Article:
A 72-year-old healthy, white male presented to our clinic with a one year history of progressive sharp pain in the right lower chest with a protrusion that had been increasing in size (first noticed a year ago). The pain was worse on exertion, coughing, and when taking deep breath. The patient was in a vehicle involved in a crash, and had sustained a single broken rib (8th rib) of his right lower chest. He did not receive any further treatment following the accident. His past medical and surgical history was otherwise unremarkable. The patient denied tobacco or drug abuse. On examination, there was a 15 × 5 cm protruding tender segment of the right lower chest wall at the antero-lateral aspect of 8th intercostal space that manifested paradoxical movement on inspiration. The patient underwent radiologic evaluation consisting of a chest x-ray and a CT scan with IV contrast (Figure 1). The patient subsequently underwent primary intercostals lung hernia repair where we released the adhesions between the hernia sac and the chest wall. Subsequently the adjacent ribs above and below the site of the hernia were approximated using simple pericostal stitches 2-0 non-absorbable braided suture for primary repair of the hernia site. The defect was completely closed and there was no need for mesh. Muscle layers were closed in separate layers. A single chest tube was placed inferior to the original lung hernia, and it was removed two days after surgery. A thoracic epidural was used for postoperative pain management (epidural catheter in the T7-T8 space with continuous infusion of 0.2% Ropivacaine (Naropin)/fentanyl for 48 hours). The patient tolerated the procedure very well and was discharged three days after the operation. He was seen in the clinic two weeks after the surgery at which time the surgical wound was well healed and there was no evidence of recurrence.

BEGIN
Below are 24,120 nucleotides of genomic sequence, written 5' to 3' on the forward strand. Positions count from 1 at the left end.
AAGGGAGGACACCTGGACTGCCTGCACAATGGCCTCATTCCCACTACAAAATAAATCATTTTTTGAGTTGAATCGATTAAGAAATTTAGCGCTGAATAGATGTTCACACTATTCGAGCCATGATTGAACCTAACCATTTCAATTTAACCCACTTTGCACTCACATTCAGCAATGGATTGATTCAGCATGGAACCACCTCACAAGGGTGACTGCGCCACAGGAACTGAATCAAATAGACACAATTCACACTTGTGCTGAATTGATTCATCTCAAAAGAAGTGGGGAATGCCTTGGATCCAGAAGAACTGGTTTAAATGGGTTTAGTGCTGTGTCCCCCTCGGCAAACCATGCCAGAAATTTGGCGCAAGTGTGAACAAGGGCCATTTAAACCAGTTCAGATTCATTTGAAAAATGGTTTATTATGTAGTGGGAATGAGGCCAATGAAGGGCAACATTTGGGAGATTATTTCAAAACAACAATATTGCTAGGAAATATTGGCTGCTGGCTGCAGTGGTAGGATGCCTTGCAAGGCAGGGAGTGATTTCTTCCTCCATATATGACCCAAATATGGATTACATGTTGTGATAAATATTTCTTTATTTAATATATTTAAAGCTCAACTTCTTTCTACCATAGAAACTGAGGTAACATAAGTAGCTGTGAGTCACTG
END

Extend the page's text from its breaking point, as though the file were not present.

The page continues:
Figure 1.
Admission PA chest radiograph; A, shows the right lung field extending outside the chest wall between the right 8th and 9th ribs laterally (white arrow). Coronal reformatted image from subsequent contrast enhanced CT of the chest; B, (lung window) displays the traumatic herniation of the right lower lobe through a muscular defect in the 8th intercostal space to advantage. Axial images from the same CT at the level of the 8th intercostal space; C, (lung window) and a few slices higher; D, (bone window) again show the herniated portion of the right lower lobe and the subacute right 8th rib fracture associated with this injury (black arrow). Notice the widening of the 8th intercostal space on the radiograph and CT images relative to the left.

3. Discussion


Extrathoracic acquired lung hernias can be classified by etiology into traumatic, spontaneous, and pathologic (5). PTLH is further divided into three subtypes based on the exact location of the chest wall defect: intercostal (space between the ribs), parasternal (space between the ribs and the sternum), and supraclavicular (superior thoracic aperture). Diaphragmatic lung hernias, either posttraumatic or congenital, are generaly categorised separately due to their separate and different etiological, underlying defect mechanism, and management plan.


Chest wall weakness due to muscle disruption and or bone fractures (ribs, sternum, clavicle) and increased intrathoracic pressure (coughing, heavy lifting, chronic obstructive pulmonary disease) are the cornerstones for posttraumatic lung hernia formation (6). Increased intra-abdominal pressure can also be transmitted to the chest, causing increased intrathoracic pressure. Due to the strong support of the paraspinal and back muscles (trapezius, rhomboids and latissimus dorsi), the anetrior and lateral sides of the chest wall are considered to be the weakest points of this cavity and herniation of the lung more frequently occurs in these locations.


The three point immobilization of the chest through the seat belt with the shoulder harness and the lap belt and relative immobiliztaion of the left chest compared with the right chest combined with the subsequent shear force across the intercostal, claviculosternal and sternocostal junctios (seat belt injury) have been proposed as a possible mechanism for PTLH (3).